Research is focused on chronic low to medium dose rate gamma radiation from the NMBU Co-60 source. The main hypothesis is that an organism’s capacity to mitigate oxidative stress and thus maintain essential enzyme functions determines its ability to repair damage inflicted on essential macromolecules such as DNA. The indirect effects of ionizing radiation, particularly the formation of free radicals (ROS and RNS), can in turn damage cell components and cause perturbation in signaling systems and metabolism. It is further hypothesized that stem cells comprise the organismal function most susceptible to damage by radiation, and that ‘late effects’ such as developmental malformations, or reproductive defects, originate from damage to stem cell populations.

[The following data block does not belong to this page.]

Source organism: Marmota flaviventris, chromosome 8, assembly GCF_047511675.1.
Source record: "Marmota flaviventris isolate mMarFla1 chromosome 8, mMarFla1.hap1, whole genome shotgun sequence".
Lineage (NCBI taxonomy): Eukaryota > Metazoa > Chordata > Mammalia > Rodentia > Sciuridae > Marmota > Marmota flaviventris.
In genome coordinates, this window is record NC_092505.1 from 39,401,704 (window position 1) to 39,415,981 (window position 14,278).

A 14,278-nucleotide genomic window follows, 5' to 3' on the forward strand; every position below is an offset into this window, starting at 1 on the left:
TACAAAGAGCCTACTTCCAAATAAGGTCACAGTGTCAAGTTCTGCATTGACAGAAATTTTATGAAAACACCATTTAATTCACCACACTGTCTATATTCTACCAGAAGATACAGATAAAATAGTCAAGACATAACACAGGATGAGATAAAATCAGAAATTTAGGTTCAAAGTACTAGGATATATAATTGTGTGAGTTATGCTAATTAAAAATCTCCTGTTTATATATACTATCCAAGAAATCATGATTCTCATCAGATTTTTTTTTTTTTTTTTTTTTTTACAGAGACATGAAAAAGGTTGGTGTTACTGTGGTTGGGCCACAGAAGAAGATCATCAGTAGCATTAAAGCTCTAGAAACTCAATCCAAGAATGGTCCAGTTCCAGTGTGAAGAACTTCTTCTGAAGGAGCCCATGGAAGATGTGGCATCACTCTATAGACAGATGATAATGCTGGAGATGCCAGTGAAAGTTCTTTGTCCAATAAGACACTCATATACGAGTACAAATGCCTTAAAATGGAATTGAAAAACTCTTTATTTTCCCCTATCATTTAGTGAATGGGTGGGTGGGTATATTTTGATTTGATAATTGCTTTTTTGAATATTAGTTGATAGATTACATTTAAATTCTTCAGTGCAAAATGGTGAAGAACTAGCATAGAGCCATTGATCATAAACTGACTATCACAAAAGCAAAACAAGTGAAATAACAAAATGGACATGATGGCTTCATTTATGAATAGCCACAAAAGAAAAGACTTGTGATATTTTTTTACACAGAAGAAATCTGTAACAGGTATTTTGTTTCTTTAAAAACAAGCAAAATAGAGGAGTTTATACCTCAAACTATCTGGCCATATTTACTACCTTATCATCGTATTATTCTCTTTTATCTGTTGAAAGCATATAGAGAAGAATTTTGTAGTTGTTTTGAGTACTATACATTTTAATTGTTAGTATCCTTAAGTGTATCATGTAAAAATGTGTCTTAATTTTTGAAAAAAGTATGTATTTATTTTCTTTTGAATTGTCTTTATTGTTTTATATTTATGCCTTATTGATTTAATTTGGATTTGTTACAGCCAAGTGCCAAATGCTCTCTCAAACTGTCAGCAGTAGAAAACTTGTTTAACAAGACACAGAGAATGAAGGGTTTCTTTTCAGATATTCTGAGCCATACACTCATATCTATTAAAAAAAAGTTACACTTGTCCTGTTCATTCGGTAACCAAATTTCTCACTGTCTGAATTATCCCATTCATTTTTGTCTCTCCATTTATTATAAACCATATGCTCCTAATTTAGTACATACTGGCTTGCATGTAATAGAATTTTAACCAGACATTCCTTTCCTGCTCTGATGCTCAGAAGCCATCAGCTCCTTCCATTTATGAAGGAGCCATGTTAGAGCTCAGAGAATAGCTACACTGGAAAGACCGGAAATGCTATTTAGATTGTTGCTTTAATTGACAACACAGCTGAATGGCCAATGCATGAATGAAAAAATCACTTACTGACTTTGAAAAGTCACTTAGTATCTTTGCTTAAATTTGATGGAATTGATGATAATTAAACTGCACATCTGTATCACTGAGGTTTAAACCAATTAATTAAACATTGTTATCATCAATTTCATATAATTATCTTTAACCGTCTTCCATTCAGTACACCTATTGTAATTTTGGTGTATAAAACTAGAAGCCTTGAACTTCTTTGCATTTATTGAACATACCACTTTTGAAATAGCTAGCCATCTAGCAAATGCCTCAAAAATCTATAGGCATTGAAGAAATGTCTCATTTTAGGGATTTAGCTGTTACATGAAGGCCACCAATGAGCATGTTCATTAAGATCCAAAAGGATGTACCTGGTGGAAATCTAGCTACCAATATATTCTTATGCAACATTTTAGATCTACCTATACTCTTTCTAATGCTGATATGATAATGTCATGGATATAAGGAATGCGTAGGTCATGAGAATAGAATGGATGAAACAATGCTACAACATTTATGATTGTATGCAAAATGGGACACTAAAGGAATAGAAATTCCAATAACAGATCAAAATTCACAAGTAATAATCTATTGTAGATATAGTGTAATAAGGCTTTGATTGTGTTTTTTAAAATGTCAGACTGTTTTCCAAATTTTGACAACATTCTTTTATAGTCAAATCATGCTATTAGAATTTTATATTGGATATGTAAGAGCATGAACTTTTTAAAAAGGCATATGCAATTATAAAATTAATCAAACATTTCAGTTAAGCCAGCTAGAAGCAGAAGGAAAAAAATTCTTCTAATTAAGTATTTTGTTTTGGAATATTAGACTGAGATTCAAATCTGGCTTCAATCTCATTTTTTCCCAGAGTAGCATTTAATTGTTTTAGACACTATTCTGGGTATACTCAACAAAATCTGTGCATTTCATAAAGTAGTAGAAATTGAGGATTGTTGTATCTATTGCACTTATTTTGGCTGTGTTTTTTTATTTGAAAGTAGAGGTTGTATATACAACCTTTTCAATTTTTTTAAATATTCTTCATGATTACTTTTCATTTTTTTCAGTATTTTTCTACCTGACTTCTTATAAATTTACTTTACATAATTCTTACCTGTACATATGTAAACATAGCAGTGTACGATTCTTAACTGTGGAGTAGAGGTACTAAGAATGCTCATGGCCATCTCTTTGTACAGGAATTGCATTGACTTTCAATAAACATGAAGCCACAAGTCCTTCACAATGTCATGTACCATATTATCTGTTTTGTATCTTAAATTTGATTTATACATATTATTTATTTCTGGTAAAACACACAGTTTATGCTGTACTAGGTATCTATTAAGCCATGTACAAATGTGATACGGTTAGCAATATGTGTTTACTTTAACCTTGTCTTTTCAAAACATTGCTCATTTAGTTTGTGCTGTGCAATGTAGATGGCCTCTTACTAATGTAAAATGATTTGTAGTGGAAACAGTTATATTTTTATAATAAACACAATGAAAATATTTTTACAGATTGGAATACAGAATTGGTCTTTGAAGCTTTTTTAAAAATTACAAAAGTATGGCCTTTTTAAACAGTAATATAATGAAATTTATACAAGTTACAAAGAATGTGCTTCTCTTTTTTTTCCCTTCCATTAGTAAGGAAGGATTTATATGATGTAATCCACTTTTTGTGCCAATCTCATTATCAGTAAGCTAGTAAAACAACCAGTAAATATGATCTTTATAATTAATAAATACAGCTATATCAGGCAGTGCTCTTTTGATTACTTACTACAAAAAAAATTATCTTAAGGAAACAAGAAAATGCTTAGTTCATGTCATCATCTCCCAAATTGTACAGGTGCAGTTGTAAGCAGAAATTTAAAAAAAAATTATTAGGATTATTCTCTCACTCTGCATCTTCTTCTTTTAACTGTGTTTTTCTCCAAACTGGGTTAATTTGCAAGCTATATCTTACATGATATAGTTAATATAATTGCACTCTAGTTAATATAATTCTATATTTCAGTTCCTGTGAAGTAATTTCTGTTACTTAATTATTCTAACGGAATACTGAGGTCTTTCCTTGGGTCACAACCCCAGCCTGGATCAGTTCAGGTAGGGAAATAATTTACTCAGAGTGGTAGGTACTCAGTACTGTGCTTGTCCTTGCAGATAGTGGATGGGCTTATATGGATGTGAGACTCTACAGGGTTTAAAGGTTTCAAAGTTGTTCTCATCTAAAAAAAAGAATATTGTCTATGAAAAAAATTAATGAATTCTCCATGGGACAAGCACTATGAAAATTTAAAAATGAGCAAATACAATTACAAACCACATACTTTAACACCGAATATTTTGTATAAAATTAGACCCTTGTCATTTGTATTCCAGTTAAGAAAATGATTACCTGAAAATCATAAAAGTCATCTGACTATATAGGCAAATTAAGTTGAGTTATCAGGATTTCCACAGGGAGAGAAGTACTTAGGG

On photo above: Nematode C. elegans reporter strain (GA508) with GFP embedded with the gene Sod1 (oxidative stress in vivo monitoring)